"Gone With the Wind" is generating controversy once again. The once-acclaimed 1939 Civil War drama has been temporarily pulled by HBO Max from its slate of streaming options amid outcries over the film's dated depictions of slavery and racism, according to multiple reports.
The film -- which has long been revered by film critics and is the highest grossing movie of all time when adjusting box office totals for inflation -- was recently decried in a high-profile op-ed in the Los Angeles Times penned by "12 Years a Slave" screenwriter John Ridley.
Ridley called on HBO Max to pull the film -- which tells the story of a tumultuous love affair between two wealthy Southern aristocrats and is set against the backdrop of the end of the Civil War and the destruction of the Confederacy. Ridley argued that the movie "doesn't just 'fall short' with regard to representation. It is a film that glorifies the antebellum South."
"It is a film that, when it is not ignoring the horrors of slavery, pauses only to perpetuate some of the most painful stereotypes of people of color," Ridley wrote. "It is a film that, as part of the narrative of the 'Lost Cause,' romanticizes the Confederacy in a way that continues to give legitimacy to the notion that the secessionist movement was something more, or better, or more noble than what it was -- a bloody insurrection to maintain the 'right' to own, sell and buy human beings."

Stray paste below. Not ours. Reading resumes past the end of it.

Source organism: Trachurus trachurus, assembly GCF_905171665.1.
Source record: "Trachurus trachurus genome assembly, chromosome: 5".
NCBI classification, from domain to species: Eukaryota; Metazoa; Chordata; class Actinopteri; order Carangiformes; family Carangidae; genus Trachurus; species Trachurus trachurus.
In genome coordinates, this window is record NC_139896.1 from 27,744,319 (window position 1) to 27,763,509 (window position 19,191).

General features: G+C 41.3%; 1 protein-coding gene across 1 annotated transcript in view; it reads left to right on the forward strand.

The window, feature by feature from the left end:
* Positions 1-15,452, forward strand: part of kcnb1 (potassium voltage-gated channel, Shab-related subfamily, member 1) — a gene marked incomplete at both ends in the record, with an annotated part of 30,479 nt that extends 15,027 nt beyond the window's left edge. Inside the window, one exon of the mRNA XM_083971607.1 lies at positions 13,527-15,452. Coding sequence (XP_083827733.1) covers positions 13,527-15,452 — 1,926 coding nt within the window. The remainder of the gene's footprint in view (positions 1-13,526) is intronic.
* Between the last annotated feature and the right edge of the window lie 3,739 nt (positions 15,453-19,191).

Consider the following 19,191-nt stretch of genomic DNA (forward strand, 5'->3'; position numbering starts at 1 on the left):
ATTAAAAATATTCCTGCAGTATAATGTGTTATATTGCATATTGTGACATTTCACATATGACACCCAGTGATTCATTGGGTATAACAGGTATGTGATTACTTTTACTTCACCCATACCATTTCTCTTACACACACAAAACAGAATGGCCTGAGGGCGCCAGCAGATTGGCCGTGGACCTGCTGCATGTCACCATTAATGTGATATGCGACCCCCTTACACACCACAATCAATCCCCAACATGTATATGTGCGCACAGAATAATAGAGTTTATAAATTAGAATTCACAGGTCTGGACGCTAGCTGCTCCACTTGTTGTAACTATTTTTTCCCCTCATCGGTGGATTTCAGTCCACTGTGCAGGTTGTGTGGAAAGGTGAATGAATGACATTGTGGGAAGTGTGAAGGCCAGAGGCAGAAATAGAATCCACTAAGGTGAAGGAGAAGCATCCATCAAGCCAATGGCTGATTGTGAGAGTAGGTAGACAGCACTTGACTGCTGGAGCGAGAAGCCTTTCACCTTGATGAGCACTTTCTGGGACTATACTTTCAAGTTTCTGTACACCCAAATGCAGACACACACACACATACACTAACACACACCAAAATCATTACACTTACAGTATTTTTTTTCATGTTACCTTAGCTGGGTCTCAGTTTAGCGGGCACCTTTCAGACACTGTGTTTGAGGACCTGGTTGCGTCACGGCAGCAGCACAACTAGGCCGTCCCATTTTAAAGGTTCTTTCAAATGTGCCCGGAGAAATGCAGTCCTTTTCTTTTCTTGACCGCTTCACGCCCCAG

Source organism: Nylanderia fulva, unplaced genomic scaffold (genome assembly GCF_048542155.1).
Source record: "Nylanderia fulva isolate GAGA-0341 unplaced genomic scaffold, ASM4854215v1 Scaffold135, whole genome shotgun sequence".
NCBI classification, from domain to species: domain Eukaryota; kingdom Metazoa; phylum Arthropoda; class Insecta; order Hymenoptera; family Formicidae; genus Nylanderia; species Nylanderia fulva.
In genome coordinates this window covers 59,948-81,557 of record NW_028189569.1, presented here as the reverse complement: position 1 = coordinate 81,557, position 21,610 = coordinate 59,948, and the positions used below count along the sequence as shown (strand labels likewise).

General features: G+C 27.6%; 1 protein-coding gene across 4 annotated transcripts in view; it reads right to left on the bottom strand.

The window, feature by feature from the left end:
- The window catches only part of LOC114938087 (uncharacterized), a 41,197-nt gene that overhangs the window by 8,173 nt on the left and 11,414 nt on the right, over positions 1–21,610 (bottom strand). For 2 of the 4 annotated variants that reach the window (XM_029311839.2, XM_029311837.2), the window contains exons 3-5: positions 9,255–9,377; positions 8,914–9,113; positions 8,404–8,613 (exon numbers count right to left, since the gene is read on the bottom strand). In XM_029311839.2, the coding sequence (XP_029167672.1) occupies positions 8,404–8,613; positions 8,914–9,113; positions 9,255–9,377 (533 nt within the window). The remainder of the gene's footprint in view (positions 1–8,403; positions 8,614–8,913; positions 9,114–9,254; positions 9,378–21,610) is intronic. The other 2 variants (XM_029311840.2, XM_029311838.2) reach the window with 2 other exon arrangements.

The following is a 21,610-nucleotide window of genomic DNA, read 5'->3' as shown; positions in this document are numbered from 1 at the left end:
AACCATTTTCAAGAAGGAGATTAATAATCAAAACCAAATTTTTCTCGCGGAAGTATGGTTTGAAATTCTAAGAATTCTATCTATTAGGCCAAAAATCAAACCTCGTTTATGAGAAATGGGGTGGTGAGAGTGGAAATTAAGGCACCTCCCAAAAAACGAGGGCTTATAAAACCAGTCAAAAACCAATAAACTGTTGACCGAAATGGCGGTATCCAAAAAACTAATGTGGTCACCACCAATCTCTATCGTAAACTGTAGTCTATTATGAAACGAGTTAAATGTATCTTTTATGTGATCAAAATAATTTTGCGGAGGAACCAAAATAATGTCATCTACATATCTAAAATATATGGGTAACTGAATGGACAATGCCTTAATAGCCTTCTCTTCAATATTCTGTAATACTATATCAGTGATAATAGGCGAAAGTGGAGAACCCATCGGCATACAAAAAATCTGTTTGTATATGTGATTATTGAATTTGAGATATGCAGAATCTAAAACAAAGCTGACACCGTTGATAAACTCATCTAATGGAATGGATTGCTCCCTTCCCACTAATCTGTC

However, a spokesperson for HBO Max explained that the film would eventually return to their streaming catalog, along with additional content that would contextualize the controversial historical depictions and elements of the story.
"Gone With the Wind" is a product of its time and depicts some of the ethnic and racial prejudices that have, unfortunately, been commonplace in American society. These racist depictions were wrong then and are wrong today, and we felt that to keep this title up without an explanation and a denouncement of those depictions would be irresponsible," the spokesperson said in a statement released to "Deadline."
"These depictions are certainly counter to WarnerMedia's values, so when we return the film to HBO Max, it will return with a discussion of its historical context and a denouncement of those very depictions, but will be presented as it was originally created, because to do otherwise would be the same as claiming these prejudices never existed," the statement continued. "If we are to create a more just, equitable and inclusive future, we must first acknowledge and understand our history."
First published on June 10, 2020 / 7:33 AM
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